A call for a Diverse Ecosystem in Higher Education

10 Nov

Universities are not Sausage Factories


Higher educational institutes have to serve various diverse interests. These organisations cannot, therefore, adopt just one approach to learning

The focus has moved from lofty ivory towers to pragmatic jobs and skills. While universities are still tasked with research and glory for the future, their role to train their students for jobs has been made very clear all over the world. While universities try to retain their past freedoms, neither their Governments, nor their students will be able to bear that burden for the next few years, maybe decades. Universities will now have to be accountable for their results in more ways than one.

The quest for world class universities has at least led to a global vision for what a great university can deliver to its students and its professors. Some universities look outwards and seek to learn from the greatest in the world. Others try to be rated amongst the best in the world. University League tables are berated by many, yet perform a useful guiding function for many. For example, most global ratings give a high weightage to internationalisation via students, collaboration and citations. Those who have sought to climb the league ladder rapidly have invested in their international programs. Few Indian universities have aimed at being rated highly on the scales of the world, and it is a sad fact that no Indian university features in the top ranks of the world league tables.

One wonders if many Indian universities have a clear goal at all — some have a very clear ethos and they try to remain true to that. Even if it is more traditional than aspirational, even if it maps historical achievements rather than future growth, some universities achieve consistency. Others are led by local movements or are buffeted by political trends and often lose sight of their goals.
The emphasis in policy for the next five years is clearly going to be on the quality of education delivered, though it is impossible to have consensus on the key question: What is quality? Yes, it certainly includes elements of teaching, learning, research, consulting, advising and thought leadership. Another way of looking at quality is to see what the stake-holders seek — students, professors, administrators, proctors, vice chancellors etc all seek to give and receive different things from the university.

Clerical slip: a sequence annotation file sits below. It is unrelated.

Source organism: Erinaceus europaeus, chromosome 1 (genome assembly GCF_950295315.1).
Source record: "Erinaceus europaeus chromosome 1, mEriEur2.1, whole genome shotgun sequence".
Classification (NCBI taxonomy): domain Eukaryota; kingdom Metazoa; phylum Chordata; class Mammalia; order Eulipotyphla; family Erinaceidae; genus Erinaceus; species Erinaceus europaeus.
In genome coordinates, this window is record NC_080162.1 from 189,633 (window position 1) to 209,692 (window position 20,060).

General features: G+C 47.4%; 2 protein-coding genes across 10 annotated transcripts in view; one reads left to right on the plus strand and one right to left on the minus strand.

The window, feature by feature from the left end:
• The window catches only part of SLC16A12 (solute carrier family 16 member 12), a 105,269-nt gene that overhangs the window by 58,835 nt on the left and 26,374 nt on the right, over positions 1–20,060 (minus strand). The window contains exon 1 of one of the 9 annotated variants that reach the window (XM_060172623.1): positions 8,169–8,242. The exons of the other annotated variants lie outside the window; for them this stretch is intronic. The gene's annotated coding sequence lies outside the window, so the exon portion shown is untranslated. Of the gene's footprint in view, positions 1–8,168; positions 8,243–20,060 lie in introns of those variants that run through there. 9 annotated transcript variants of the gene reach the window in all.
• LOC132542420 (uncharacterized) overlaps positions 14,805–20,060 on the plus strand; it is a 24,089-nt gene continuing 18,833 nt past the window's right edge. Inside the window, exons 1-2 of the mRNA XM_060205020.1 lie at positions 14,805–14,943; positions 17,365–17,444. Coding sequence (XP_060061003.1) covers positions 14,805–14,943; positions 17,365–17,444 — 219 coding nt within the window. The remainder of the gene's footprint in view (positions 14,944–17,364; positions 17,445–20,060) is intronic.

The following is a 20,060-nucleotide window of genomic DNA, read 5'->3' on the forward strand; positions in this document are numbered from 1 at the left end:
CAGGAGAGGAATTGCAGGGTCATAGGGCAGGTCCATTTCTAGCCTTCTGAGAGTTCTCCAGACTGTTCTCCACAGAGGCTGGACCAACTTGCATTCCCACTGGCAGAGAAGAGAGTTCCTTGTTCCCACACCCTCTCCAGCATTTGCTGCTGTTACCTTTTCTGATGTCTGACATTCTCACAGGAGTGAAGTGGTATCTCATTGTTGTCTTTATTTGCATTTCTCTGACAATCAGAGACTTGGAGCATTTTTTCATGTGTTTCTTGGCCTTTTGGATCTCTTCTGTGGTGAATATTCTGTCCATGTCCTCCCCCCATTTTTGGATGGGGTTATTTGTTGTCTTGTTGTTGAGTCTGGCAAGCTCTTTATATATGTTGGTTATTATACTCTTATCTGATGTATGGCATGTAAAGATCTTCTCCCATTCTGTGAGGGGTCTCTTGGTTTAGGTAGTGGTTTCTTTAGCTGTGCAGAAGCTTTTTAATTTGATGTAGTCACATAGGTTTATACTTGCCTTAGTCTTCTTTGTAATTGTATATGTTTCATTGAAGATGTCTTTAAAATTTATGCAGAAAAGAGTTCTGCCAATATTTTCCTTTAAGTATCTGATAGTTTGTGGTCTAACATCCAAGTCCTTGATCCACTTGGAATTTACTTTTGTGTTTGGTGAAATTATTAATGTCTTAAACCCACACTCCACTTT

The people who really care for quality are the employers who seek to recruit from amongst graduates of an institution. They pay a salary based on the validity of that promise, and if the university does not deliver to it, then the students prospects suffer — if not as an investment into their future, students should care about quality too. There is a dichotomy here: Universities speak to potential, employers to tasks. Universities invest in the future, employers seek present results. Universities are supposed to seek to grow students for the future, employers seek proof of competence. Universities are tools of social engineering for equity, employers are creators of value.

As are the goals of students and academics. Students seek understanding, skills and confidence, while pure academics are in it for enhancing the body of knowledge via their personal contributions. Students seek marks, academics seek citations. Divergent goals.
While the alumni do not play a key role in Indian universities, they have a greater stake than any other because the value of their degree depends upon the reputation of their university and college. They probably have the greatest interest in the quality of education at their university but the least investment in the improvement of said quality.

In a marketplace each of these would have a price and we could try to see if a fair market mechanism would balance their interests out. But here the interests of all would have been balanced and prioritised by the vice chancellor — if the highly regulated system allowed for it. The lack of autonomy at many universities clearly hampers their growth and ability to serve its many constituents. At the same time, autonomy can only be given to self regulating mechanisms and very few universities have given evidence of that.

We work towards what is measured, and we measure to our goals. Our universities need to move beyond being average sausage factories to figure out where they are headed, and what standards they should be measured against. Divergent interests need to be served and it is only self-delusional to believe that each university can serve them all given current resources and regulations.


This was published in the Daily Pioneer on October 18, 2012 and is linked here, and http://www.dailypioneer.com/columnists/item/52661-universities-are-not-sausage-factories.html


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